Roia Zamani

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Roia Zamani
رویا زمانی
Personal information
Nationality Afghan
Residence Kabul, Afghanistan
Sport
Country Afghanistan
Sport Taekwondo
Event(s) Middleweight class
Turned pro 2002
Achievements and titles
Regional finals 2002 Asian Games: 72 kg – Bronze

Roia Zamani is a taekwondo practitioner from Afghanistan, who is perhaps best known for her bronze medal finish at the 2002 Asian Games held in Busan, South Korea. Zamani, who wears a headscarf under her helmet, won a bronze medal in the 72 kg middleweight class of taekwondo without winning a single match. Zamani was the only medalist from Afghan side. None of the remaining athletes advanced past the qualifying stages.

Personal life[edit]

Zamani's family moved from Afghanistan to the neighboring country of Iran, after the Taliban seized control in 1996. Zamani, along with her family, lived in Iran for six years as a refugee, and studied taekwondo there.[1] In 2002, Zamani returned to her homeland and began working as an English teacher in Kabul.[2] Like other Muslim athletes from Middle East, Zamani wears a headscarf under her helmet when competing.[3]

2002 Asian Games[edit]

Afghanistan returned to the Asian Games after the fall of the Taliban government in the midst of the ongoing war in Afghanistan.[4] The Afghan delegation consisted of forty male and four female competitors. Three out of these four women athletes participated in taekwondo, in which total 70 female competitors from different Asian countries competed between October 10 and 13.[4][5]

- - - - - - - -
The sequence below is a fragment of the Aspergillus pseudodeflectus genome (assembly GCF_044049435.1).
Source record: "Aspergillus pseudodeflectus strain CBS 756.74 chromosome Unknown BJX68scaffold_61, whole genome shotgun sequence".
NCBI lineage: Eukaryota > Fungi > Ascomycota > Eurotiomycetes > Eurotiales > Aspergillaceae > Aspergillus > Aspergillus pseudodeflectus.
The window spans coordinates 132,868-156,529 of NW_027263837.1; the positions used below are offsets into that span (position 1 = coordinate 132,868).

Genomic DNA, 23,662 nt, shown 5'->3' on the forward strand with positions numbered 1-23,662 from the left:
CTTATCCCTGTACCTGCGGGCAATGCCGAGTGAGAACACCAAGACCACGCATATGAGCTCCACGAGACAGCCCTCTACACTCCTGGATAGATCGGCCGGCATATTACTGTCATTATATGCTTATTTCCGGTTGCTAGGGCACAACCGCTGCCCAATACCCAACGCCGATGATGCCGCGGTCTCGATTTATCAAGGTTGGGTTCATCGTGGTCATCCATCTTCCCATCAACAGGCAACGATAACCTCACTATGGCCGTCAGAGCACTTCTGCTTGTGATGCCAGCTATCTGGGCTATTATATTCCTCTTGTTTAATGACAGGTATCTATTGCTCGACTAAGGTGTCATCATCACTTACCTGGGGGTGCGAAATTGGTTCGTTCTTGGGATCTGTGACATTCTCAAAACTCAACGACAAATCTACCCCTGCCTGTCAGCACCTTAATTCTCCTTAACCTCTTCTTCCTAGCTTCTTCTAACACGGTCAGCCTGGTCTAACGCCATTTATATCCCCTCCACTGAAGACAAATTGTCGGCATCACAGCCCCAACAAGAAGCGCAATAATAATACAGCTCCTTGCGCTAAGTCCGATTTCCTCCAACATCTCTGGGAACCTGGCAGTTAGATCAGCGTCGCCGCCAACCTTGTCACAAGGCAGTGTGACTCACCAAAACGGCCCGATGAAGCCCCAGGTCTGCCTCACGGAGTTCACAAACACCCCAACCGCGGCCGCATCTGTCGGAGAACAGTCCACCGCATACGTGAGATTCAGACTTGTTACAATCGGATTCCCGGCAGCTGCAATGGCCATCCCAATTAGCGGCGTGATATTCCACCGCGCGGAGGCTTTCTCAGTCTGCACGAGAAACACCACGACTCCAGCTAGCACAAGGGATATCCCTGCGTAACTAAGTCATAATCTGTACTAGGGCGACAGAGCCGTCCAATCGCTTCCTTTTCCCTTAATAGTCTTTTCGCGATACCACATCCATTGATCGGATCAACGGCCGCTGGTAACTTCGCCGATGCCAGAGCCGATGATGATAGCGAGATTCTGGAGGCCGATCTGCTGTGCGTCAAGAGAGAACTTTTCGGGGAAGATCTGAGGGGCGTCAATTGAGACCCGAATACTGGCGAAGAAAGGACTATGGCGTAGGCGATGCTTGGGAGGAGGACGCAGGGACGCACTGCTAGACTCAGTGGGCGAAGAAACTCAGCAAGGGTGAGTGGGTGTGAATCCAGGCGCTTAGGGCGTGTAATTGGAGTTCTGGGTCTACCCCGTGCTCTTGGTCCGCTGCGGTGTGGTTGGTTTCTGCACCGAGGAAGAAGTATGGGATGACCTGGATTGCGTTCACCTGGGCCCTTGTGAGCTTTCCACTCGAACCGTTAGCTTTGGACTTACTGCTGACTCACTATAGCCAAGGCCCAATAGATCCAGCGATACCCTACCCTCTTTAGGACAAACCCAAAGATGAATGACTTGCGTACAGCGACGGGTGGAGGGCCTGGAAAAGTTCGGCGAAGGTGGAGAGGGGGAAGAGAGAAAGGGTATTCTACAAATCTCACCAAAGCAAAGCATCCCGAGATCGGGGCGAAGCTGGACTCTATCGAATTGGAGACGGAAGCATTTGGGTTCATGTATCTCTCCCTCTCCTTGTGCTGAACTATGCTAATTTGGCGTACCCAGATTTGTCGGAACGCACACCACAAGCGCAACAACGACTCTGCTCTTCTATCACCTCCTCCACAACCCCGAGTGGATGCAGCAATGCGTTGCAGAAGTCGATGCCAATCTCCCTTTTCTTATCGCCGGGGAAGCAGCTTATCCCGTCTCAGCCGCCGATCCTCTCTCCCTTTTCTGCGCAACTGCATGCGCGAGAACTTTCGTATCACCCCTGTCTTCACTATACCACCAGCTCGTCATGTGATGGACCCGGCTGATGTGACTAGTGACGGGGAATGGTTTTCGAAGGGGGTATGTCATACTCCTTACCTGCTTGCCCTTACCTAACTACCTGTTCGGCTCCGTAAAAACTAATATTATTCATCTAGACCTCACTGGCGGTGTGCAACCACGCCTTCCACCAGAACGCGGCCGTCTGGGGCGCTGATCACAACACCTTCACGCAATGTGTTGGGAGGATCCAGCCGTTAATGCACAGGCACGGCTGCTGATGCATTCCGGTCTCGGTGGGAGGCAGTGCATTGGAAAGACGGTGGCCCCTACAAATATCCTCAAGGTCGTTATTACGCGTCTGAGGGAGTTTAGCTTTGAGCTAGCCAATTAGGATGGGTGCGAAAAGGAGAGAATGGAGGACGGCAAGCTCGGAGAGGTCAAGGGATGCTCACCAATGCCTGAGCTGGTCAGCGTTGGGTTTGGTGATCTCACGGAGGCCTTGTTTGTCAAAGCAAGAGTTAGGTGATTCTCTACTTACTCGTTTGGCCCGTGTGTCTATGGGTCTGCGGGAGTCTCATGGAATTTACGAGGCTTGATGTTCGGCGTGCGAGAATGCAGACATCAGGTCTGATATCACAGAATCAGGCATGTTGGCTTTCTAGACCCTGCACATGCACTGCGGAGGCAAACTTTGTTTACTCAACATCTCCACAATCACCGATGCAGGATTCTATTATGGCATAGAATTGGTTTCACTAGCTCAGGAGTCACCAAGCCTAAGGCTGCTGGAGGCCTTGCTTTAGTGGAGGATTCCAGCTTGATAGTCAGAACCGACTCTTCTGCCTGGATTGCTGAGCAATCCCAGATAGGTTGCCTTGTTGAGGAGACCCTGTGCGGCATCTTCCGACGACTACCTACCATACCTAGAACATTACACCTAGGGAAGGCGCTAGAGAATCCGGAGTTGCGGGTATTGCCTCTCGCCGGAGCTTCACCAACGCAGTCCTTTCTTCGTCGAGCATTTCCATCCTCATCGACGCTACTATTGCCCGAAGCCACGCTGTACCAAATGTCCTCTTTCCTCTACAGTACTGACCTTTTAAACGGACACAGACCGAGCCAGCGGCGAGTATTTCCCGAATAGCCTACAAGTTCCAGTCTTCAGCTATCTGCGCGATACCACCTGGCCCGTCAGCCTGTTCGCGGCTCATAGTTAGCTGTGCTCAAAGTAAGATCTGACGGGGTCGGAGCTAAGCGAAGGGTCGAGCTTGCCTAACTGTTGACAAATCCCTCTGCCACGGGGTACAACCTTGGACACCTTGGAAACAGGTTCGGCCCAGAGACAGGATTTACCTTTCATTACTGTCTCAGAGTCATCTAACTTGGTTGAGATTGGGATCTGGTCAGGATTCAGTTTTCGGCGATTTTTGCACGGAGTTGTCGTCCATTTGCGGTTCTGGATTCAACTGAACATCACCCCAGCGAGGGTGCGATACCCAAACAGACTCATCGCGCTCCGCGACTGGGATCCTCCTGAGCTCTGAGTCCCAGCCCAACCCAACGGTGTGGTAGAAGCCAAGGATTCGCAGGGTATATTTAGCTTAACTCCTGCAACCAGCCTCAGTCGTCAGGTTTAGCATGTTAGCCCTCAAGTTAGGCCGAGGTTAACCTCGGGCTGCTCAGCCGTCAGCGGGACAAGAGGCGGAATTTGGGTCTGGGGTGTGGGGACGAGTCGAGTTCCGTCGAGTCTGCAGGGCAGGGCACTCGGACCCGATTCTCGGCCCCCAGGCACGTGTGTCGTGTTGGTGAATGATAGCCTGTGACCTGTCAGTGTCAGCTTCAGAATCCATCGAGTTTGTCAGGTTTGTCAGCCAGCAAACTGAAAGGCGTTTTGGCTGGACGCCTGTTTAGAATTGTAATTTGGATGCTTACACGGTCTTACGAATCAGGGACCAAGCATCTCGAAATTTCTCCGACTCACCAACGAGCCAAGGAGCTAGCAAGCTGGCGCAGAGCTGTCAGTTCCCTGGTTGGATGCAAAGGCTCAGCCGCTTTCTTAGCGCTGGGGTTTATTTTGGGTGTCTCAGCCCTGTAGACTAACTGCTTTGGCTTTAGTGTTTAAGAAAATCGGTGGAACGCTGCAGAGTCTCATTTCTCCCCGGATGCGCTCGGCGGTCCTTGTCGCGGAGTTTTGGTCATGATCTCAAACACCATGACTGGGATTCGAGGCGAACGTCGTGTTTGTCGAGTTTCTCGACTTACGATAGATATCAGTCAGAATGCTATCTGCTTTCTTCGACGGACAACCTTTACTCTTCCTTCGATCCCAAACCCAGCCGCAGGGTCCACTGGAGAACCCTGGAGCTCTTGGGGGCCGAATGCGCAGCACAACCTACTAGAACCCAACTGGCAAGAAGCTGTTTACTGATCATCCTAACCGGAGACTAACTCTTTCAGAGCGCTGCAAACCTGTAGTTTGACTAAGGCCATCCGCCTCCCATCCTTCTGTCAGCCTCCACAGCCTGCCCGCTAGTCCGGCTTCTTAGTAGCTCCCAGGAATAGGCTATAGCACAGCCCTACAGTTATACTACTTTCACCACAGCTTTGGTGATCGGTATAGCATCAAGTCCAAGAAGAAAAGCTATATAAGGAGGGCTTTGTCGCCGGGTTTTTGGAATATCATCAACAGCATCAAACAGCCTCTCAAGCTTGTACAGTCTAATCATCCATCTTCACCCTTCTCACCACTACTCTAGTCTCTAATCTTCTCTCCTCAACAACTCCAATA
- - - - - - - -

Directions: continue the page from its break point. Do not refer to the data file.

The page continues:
Aged 23 at that time, Zamani competed in the 72 kg (middleweight) class. Only five athletes participated in this event, making first round a quarterfinal match. She received a bye in her first round match.[6] In the semifinal, she withdrew in the middle of match due to severe injuries, in which she was lagging behind by nil to four points.[7] Zamani was beaten by her Korean opponent, Choi Jin-Mi, who left a cut over her right eyebrow.[8] But the semifinal appearance of Zamani guaranteed her a bronze medal, which she shared with Sally Solis of Philippines.[9] Zamani considered her participation in the Games as a "first step" for Afghan women.[8] None of the remaining athletes advanced past the qualifying stages, and as such did not win any medals.[10]

See also[edit]

References[edit]

  1. ^ "Beaten Zamani gives Afghanistan first medal". The Hindustan Times. October 12, 2002. Retrieved January 7, 2012. 
  2. ^ Sharma, Kalpana (October 20, 2002). "A tale of three women". The Hindu (Chennai). Retrieved January 7, 2012. 
  3. ^ "Women lift veil on Asian sports mystery". Hürriyet. AFP. November 29, 2006. Retrieved January 8, 2012. 
  4. ^ a b "The Koreas united, for a day – Plus Afghanistan's sporting comeback". The Economist (Westminster). October 3, 2002. Retrieved January 7, 2012. 
  5. ^ "Taekwondo in multi-sport game – 14th Asian Games Taekwondo". wtf.org. World Taekwondo Federation. Retrieved January 7, 2012. 
  6. ^ "Start Lists – Women's Middle weight −72 kg 1 Round". busanasiangames.org. Busan Asian Games Organizing Committee. October 12, 2002. Archived from the original on December 29, 2002. Retrieved January 7, 2012. 
  7. ^ "Game Result – Women's Middle weight −72 kg Semi Final". busanasiangames.org. Busan Asian Games Organizing Committee. October 12, 2002. Archived from the original on May 26, 2003. Retrieved January 7, 2012. 
  8. ^ a b "Afghanistan wins first medal". The Tribune (Chandigarh). Agence France-Presse. October 12, 2012. Retrieved January 8, 2012. 
  9. ^ "Final Result – Women's Middle weight −72 kg". busanasiangames.org. Busan Asian Games Organizing Committee. October 12, 2002. Archived from the original on May 26, 2003. Retrieved January 7, 2012. 
  10. ^ "Medal Standing – Afghanistan". busanasiangames.org. Busan Asian Games Organizing Committee. Archived from the original on January 10, 2003. Retrieved January 8, 2012.